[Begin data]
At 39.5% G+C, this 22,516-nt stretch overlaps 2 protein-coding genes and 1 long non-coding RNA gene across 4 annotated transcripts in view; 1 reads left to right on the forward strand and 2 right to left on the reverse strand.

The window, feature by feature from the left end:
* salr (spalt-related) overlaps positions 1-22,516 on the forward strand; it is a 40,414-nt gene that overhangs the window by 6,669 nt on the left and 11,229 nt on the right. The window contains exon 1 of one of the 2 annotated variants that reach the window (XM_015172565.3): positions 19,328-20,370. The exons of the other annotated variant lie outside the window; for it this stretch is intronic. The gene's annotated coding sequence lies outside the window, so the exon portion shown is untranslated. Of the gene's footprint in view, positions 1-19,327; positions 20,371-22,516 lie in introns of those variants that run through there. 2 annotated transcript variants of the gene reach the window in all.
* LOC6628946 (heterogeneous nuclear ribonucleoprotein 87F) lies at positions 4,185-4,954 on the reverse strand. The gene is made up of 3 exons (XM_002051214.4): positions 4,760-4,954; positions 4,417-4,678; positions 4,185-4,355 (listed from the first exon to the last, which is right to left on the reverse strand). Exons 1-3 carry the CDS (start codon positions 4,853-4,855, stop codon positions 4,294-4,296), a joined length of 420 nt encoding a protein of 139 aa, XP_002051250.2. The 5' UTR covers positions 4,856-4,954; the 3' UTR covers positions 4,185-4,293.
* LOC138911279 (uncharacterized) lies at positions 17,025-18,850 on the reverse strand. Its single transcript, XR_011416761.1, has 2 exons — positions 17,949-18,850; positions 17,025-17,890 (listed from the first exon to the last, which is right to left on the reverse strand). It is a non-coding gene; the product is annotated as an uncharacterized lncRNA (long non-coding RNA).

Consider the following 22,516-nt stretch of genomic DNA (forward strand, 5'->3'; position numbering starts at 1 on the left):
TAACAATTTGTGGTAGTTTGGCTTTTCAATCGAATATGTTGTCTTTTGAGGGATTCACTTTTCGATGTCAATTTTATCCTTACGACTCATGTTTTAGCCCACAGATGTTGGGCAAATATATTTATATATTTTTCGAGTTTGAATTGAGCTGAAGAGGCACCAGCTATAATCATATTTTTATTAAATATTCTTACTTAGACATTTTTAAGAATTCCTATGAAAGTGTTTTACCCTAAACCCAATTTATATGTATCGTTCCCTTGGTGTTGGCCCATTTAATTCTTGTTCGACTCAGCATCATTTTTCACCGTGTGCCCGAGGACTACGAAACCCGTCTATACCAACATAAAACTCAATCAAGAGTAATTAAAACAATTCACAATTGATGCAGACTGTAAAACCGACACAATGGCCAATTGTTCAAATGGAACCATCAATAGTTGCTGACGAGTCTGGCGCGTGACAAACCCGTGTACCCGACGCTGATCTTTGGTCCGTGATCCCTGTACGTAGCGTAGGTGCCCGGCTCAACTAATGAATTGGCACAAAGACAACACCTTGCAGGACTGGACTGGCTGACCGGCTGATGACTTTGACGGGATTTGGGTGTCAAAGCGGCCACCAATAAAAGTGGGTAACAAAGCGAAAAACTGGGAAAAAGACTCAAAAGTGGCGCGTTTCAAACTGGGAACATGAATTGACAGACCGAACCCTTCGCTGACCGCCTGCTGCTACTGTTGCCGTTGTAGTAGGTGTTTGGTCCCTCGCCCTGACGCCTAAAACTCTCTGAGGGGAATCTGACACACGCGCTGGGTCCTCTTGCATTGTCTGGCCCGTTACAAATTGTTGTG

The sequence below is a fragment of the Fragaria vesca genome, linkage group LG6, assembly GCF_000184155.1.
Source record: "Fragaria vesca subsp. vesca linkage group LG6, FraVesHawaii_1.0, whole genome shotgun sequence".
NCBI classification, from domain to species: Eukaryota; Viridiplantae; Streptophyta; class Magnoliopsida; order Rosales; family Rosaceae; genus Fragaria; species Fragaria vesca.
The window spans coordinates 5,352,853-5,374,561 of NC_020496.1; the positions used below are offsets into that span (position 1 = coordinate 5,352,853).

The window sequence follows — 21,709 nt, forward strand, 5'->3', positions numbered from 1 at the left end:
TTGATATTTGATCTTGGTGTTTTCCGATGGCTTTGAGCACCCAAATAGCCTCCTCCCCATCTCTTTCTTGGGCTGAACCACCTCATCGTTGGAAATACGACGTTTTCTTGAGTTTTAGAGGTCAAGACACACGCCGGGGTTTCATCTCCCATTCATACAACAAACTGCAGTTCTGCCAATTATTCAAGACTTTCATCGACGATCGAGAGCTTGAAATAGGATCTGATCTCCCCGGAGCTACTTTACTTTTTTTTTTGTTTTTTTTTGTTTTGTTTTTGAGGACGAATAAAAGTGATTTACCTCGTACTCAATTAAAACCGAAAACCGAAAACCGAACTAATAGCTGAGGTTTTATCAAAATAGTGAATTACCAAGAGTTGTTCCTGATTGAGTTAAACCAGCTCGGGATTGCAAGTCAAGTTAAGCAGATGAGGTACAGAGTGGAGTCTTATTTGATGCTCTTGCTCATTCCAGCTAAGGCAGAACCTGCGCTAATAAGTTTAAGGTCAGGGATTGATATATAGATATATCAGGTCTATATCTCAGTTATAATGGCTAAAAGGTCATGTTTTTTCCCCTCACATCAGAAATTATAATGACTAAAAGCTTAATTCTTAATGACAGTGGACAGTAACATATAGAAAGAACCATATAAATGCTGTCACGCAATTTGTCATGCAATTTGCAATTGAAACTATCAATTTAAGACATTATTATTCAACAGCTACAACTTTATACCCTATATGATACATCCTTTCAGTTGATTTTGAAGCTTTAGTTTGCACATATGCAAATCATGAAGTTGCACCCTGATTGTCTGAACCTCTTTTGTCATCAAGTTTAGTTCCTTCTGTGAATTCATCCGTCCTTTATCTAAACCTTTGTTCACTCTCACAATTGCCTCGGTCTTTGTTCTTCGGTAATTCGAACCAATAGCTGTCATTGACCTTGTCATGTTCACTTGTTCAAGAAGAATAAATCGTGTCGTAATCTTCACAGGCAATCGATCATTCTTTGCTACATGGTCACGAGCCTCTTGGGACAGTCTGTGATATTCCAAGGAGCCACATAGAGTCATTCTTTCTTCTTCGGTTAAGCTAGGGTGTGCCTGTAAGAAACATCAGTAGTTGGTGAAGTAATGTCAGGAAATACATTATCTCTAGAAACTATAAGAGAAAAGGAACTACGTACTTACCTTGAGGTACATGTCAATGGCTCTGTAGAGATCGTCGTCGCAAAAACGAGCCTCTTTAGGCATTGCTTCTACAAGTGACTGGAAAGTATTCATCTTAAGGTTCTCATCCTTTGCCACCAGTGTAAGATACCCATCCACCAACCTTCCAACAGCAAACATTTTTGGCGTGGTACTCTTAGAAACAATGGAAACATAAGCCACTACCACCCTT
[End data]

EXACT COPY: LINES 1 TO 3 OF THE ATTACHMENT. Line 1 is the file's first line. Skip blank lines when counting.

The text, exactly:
At 39.5% G+C, this 22,516-nt stretch overlaps 2 protein-coding genes and 1 long non-coding RNA gene across 4 annotated transcripts in view; 1 reads left to right on the forward strand and 2 right to left on the reverse strand.

The window, feature by feature from the left end:
* salr (spalt-related) overlaps positions 1-22,516 on the forward strand; it is a 40,414-nt gene that overhangs the window by 6,669 nt on the left and 11,229 nt on the right. The window contains exon 1 of one of the 2 annotated variants that reach the window (XM_015172565.3): positions 19,328-20,370. The exons of the other annotated variant lie outside the window; for it this stretch is intronic. The gene's annotated coding sequence lies outside the window, so the exon portion shown is untranslated. Of the gene's footprint in view, positions 1-19,327; positions 20,371-22,516 lie in introns of those variants that run through there. 2 annotated transcript variants of the gene reach the window in all.